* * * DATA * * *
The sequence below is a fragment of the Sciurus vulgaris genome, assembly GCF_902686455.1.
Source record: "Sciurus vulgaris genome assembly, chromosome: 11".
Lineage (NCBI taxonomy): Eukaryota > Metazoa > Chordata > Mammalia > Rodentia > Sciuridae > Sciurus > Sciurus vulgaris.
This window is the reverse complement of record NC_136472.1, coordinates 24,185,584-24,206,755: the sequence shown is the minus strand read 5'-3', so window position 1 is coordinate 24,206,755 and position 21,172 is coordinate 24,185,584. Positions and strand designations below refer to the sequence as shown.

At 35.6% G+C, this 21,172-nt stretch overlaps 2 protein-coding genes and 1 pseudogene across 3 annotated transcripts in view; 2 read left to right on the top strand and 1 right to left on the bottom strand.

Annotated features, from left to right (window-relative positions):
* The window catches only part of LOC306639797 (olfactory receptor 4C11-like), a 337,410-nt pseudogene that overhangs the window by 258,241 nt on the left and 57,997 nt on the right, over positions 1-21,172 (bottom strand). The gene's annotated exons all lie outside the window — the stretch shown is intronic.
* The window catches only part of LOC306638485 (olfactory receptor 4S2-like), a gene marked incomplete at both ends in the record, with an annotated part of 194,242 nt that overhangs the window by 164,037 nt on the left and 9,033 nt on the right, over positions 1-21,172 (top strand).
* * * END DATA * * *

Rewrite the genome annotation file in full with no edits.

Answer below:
The sequence below is a fragment of the Sciurus vulgaris genome, assembly GCF_902686455.1.
Source record: "Sciurus vulgaris genome assembly, chromosome: 11".
Lineage (NCBI taxonomy): Eukaryota > Metazoa > Chordata > Mammalia > Rodentia > Sciuridae > Sciurus > Sciurus vulgaris.
This window is the reverse complement of record NC_136472.1, coordinates 24,185,584-24,206,755: the sequence shown is the minus strand read 5'-3', so window position 1 is coordinate 24,206,755 and position 21,172 is coordinate 24,185,584. Positions and strand designations below refer to the sequence as shown.

At 35.6% G+C, this 21,172-nt stretch overlaps 2 protein-coding genes and 1 pseudogene across 3 annotated transcripts in view; 2 read left to right on the top strand and 1 right to left on the bottom strand.

Annotated features, from left to right (window-relative positions):
* The window catches only part of LOC306639797 (olfactory receptor 4C11-like), a 337,410-nt pseudogene that overhangs the window by 258,241 nt on the left and 57,997 nt on the right, over positions 1-21,172 (bottom strand). The gene's annotated exons all lie outside the window — the stretch shown is intronic.
* The window catches only part of LOC306638485 (olfactory receptor 4S2-like), a gene marked incomplete at both ends in the record, with an annotated part of 194,242 nt that overhangs the window by 164,037 nt on the left and 9,033 nt on the right, over positions 1-21,172 (top strand).